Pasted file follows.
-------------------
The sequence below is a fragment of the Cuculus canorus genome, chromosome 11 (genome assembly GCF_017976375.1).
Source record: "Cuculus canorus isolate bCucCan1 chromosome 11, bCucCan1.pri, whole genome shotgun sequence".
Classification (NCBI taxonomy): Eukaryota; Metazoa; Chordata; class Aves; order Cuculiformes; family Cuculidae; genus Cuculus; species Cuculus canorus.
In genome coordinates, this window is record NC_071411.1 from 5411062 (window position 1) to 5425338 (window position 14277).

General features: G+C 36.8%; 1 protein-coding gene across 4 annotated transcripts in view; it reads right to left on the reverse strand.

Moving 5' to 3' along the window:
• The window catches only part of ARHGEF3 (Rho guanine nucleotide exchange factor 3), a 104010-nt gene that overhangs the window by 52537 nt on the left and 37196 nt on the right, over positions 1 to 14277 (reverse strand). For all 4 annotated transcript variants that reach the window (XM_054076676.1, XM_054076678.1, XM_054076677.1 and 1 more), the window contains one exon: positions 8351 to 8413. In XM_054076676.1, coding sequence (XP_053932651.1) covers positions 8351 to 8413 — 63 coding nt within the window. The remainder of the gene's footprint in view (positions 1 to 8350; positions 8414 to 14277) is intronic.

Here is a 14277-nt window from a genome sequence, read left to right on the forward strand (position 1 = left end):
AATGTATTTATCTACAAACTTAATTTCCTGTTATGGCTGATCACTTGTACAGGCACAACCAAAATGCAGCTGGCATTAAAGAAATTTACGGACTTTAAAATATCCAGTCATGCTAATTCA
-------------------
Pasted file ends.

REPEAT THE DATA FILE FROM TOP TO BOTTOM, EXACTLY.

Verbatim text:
The sequence below is a fragment of the Cuculus canorus genome, chromosome 11 (genome assembly GCF_017976375.1).
Source record: "Cuculus canorus isolate bCucCan1 chromosome 11, bCucCan1.pri, whole genome shotgun sequence".
Classification (NCBI taxonomy): Eukaryota; Metazoa; Chordata; class Aves; order Cuculiformes; family Cuculidae; genus Cuculus; species Cuculus canorus.
In genome coordinates, this window is record NC_071411.1 from 5411062 (window position 1) to 5425338 (window position 14277).

General features: G+C 36.8%; 1 protein-coding gene across 4 annotated transcripts in view; it reads right to left on the reverse strand.

Moving 5' to 3' along the window:
• The window catches only part of ARHGEF3 (Rho guanine nucleotide exchange factor 3), a 104010-nt gene that overhangs the window by 52537 nt on the left and 37196 nt on the right, over positions 1 to 14277 (reverse strand). For all 4 annotated transcript variants that reach the window (XM_054076676.1, XM_054076678.1, XM_054076677.1 and 1 more), the window contains one exon: positions 8351 to 8413. In XM_054076676.1, coding sequence (XP_053932651.1) covers positions 8351 to 8413 — 63 coding nt within the window. The remainder of the gene's footprint in view (positions 1 to 8350; positions 8414 to 14277) is intronic.

Here is a 14277-nt window from a genome sequence, read left to right on the forward strand (position 1 = left end):
AATGTATTTATCTACAAACTTAATTTCCTGTTATGGCTGATCACTTGTACAGGCACAACCAAAATGCAGCTGGCATTAAAGAAATTTACGGACTTTAAAATATCCAGTCATGCTAATTCA